Cheeto fingers don’t make for the sexiest Instagram posts.
So what made the pop-up restaurant dedicated to the nearly 70-year-old junk food so appetizing for social media?
Consider cuisine that was intended to be Cheeto-inspired but not too much, decor that was — despite everything — “not too cheesy,” and even a reported visit from Tribeca neighbor Mariah Carey. (We can confirm she does indeed live around the block, and could be spotted blowing a kiss to fans as she exited her apartment Thursday evening.)
We visited The Spotted Cheetah, the pop-up restaurant from Frito-Lay’s Cheetos brand inside Distilled N.Y. in Manhattan’s Tribeca neighborhood, on the final night of its three-day run. Cheeto-laced recipes by celebrity chef Anne Burrell included Flamin’ Hot limon chicken tacos, Cheetos Sweetos Crusted Cheesecake and Cheetos meatballs.
The decor, which featured a painting of Chester Cheetah in a tux relaxing in an armchair, a Cheeto tree and custom wallpaper, was apparently charming enough that a rabid fan smuggled one wall piece out to take home. Near the bar, digital video production shop We Fly Coach ran an installation using a sort of real-time virtual reality display of Chester Cheetah, operated by a team in another room.
Frito-Lay worked with its consumer engagement agency of record, Omnicom Group’s The Marketing Arm, and Ketchum on the campaign, which included Snap filters and other social and digital efforts.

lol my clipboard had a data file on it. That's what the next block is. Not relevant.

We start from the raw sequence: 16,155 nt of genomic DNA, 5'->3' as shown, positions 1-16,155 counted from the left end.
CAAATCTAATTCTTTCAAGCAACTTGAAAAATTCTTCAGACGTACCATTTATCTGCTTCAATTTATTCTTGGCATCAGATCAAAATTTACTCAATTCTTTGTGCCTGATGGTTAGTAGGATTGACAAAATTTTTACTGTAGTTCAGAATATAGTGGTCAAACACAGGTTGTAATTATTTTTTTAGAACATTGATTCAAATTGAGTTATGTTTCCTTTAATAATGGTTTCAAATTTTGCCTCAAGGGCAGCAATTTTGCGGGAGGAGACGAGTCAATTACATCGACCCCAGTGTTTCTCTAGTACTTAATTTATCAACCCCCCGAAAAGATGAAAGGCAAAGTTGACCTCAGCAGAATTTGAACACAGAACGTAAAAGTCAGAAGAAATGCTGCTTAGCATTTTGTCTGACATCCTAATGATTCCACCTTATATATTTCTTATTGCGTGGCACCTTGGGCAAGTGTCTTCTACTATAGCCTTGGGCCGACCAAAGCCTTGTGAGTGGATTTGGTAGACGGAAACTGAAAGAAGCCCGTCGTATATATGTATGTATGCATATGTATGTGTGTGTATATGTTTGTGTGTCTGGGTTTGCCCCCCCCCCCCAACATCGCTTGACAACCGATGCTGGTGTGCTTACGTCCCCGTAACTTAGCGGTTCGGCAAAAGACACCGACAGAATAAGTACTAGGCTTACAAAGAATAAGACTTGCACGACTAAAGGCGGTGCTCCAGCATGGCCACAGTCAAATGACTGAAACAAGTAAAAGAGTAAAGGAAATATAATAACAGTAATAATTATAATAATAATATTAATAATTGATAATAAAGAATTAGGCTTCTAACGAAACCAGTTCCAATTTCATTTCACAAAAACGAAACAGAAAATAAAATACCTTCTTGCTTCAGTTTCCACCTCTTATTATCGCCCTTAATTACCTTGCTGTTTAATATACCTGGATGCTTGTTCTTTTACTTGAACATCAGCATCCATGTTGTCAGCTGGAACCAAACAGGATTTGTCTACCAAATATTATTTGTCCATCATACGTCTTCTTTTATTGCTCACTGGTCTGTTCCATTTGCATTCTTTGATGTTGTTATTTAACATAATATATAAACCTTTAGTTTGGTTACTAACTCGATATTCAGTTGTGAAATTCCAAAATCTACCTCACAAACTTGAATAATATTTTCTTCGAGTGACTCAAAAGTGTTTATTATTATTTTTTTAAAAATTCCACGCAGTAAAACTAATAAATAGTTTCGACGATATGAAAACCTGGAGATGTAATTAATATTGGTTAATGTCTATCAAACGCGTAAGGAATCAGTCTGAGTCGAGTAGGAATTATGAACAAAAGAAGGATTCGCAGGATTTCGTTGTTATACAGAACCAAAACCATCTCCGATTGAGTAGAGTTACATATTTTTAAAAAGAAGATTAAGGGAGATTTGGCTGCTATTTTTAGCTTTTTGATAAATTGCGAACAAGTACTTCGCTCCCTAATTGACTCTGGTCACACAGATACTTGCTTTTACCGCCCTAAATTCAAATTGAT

Leo Santos, VP-creative at The Marketing Arm, says the Cheetos brand today caters to millennial families. And while snack brands are rethinking how they sell to the changing, often more health-conscious tastes of that group, Cheetos is appealing to unapologetic snackers with efforts like the “Cheetos Museum,” which celebrates puffs with uncanny resemblances to other objects or people.
“This has been kind of the confluence of Cheetos fans,” Santos says. The pop-up had 330 reserved parties, and more than 1,000 people on the waitlist, he said. Thursday night, however, walk-in parties were having luck getting in with a short wait.
Santos says the whole thing was more than a stunt — it was meant to provide a “legitimate restaurant experience,” he said
So how did it stack up?
After sampling the meatballs, the fried pickles and the mac and cheese, Jordan Elrod, who said she picks up bags at the bodega for a late-night snack, and Joseph Vatter, both of New York, said the spread exceeded expectations.
Elrod said the place was “kitschy,” but that “the food was better than I thought it would be.”
Jennifer Gutierrez, also of New York, hadn’t swung a reservation but scored a seat at the bar Thursday night. She was mid-meatball and already documenting her experience on social media.
Maybe the grub wasn’t life-changing. But it was “totally” worth it for the Instagram likes, she said.